Veganism Can Help Overall Gut Health
Once that happens, assuming there are no other explanations for your bloating, gas or wind, as listed above, you should find that such problems are reduced if you are eating a healthy vegan diet. This is because most plants are generally easier for your body to process and digest than certain animal products.
In addition, whilst fibre-rich food can make you feel fuller and does create gasses when it is digested, in general, it is one of the best options for improving overall gut health.
The British Medical Journal Findings
A wide range of fibres helps your gut flora to flourish and increasingly scientists and nutrition experts are linking a healthy and varied gut microbiota to a range of better medical outcomes. As a British Medical Journal (BMJ) study noted, “Lower bacterial diversity has been reproducibly observed in people with inflammatory bowel disease, psoriatic arthritis, type 1 diabetes, atopic eczema, coeliac disease, obesity, type 2 diabetes, and arterial stiffness…”.
The BMJ added that recent studies have shown that “major increases in dietary fibre can temporarily reduce diversity” which further adds weight to the argument that some of the issues we are talking about here may be related to an adjustment period as your body adapts to a higher level of dietary fibre.
Tips to Reduce Vegan Gas (Farting) & Bloating
When it comes to constipation, it is very much true that this will pass once your body adapts. You can help this process by slowly transitioning to a diet that is higher in fibre. Obviously, if you have decided to become vegan you will want to do that straight away but it is still possible to gradually introduce your body to a diet that has more fibre. Doing this should certainly reduce the severity of all of these digestive issues.
However, when it comes to farting and bloating, it may not be the case that your body simply needs time to adjust and depending on what sort of foods you are eating a lot of they could be more permanent. There is no reason that a vegan diet per se will lead to these problems but certain types of vegan diets may well do.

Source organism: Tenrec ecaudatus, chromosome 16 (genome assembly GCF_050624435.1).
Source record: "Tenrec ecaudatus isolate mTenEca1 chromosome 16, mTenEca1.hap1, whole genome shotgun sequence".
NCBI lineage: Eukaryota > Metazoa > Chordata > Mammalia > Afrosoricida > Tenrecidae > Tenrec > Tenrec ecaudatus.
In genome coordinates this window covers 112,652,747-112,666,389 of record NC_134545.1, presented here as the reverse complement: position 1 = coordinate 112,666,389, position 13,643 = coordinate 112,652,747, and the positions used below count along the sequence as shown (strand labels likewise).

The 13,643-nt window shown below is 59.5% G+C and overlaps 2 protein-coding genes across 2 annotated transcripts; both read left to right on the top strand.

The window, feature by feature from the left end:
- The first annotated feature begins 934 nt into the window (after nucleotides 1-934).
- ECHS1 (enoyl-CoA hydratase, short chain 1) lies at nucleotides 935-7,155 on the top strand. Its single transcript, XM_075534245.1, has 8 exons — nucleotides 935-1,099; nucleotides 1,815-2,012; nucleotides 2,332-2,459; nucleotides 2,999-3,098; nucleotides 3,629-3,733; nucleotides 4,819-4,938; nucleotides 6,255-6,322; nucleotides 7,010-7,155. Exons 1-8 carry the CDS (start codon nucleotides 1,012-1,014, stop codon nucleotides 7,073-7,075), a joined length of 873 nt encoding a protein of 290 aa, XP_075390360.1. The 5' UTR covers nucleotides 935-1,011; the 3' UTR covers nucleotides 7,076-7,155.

Legumes are one of the best vegan sources of protein so people, such as vegan bodybuilders, will quite probably be going pretty hard on the beans, lentils and pulses. Vegan protein powders and protein bars can limit the sheer volume of such foods some vegans will need to eat but most people, be they pro athletes or just vegans wanting to maintain a healthy diet, do not want to rely solely on protein supplements.
A Note on Legumes
Nuts, seeds and other vegan staples, such as quinoa, can be good sources of protein too but most vegans are going to be eating at least some legumes. Even noe vegans should be though as they are a great source of fibre and minerals as well as protein and are generally considered to be among the healthiest foods out there.
Nutrient-packed though they are, for some, even many people, vegan or not, these foods are going to lead to gas. As said, soaking some beans and lentils can lessen this by making it easier for our bodies to fully digest them.
In addition, staying fully hydrated tends to help, especially around mealtimes (though some people find that drinking with food can increase bloating!). That said, avoiding fizzy drinks is likely to help, with plain old (still) water the best option. In addition, cooking vegetables is likely to help as opposed to eating them raw and making sure legumes are properly cooked is also beneficial. Adding ginger, turmeric and cinnamon to dishes can also help.
Ultimately though, farting and burping are common and natural bodily functions. Unless they are really excessive or painful you should accept them as such. The many benefits of veganism certainly outweigh a bit of extra gas and it should be noted that many claim that the farts of vegans are far less pungent than those of omnivores. This is not something we are prepared to investigate, however.